SINGAPORE: Asia’s gasoline crack extended gains on Wednesday, climbing to a more than one-year high amid refinery outages in Indonesia and Japan and signs of improved demand for the motor fuel in Asia and the United States, trade sources said.
Sentiment has also been supported by regional refinery turnarounds and falling Singapore inventories, which hit an eight-week low in the week to March 24. The gasoline crack climbed to $7.12 a barrel on Wednesday, up from $6.88 in the previous session and its highest since Feb. 14, 2020.
It has risen steadily over the past three sessions, up from $5.81 a barrel at the start of the month and $3.87 a barrel at the beginning of February.
Analysts estimated that stockpiles of gasoline in the United States rose by 700,000 barrels last week, a Reuters poll showed on Tuesday.
Indonesia’s state oil company PT Pertamina said it has put out a fire that had engulfed part of its 125,000 barrel per day refinery in Balongan, West Java and had begun making preparations to restart the plant. Japan’s biggest refiner Eneos Corp shut the 127,500 barrels-per-day crude distillation unit (CDU) and the remaining units at its Wakayama refinery on Monday due to a failure of compressed air equipment and a fire at a building of an air supply device, a company spokeswoman said on Tuesday. Asia’s naphtha crack stabilized on Wednesday, halting declines earlier in the week as concerns over lasting supply disruptions eased following the reopening of the Suez Canal on Tuesday. The naphtha crack rose to $98.45 a tonne on Wednesday, up from a near two-week low of $96.50 a tonne on Tuesday.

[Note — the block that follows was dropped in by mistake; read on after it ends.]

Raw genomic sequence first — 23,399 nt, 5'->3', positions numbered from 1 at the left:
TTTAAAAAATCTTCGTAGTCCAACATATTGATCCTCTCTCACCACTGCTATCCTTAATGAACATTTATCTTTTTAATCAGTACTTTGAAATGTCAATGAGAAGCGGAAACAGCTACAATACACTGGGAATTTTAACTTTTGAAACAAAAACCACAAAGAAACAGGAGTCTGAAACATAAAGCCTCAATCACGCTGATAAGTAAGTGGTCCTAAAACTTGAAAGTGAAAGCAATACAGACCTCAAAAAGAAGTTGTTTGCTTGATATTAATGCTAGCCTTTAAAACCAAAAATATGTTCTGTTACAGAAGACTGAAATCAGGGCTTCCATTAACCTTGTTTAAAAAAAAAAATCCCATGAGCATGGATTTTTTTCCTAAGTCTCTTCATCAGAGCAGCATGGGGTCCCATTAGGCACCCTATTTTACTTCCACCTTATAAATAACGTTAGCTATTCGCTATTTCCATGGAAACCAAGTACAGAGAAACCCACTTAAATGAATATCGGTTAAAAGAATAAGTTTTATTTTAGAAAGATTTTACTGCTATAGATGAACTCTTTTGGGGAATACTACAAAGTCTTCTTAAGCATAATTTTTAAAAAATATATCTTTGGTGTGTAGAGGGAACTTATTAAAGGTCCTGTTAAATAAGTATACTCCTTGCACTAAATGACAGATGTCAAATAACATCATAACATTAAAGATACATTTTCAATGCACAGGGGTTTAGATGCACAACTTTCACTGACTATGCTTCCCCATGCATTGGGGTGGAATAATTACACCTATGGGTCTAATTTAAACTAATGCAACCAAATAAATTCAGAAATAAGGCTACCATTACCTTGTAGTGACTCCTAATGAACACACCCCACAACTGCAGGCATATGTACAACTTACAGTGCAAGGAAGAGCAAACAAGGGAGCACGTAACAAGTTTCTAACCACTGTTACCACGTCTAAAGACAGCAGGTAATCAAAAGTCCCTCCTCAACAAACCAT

The naphtha crack hit a near two-week high of $108.90 per tonne on Friday.
The front-month naphtha arbitrage spread, however, extended losses after falling to a two-week low of $13.75 a tone on Wednesday, down from $14.75 a tonne in the previous session, Refinitiv data in Eikon showed.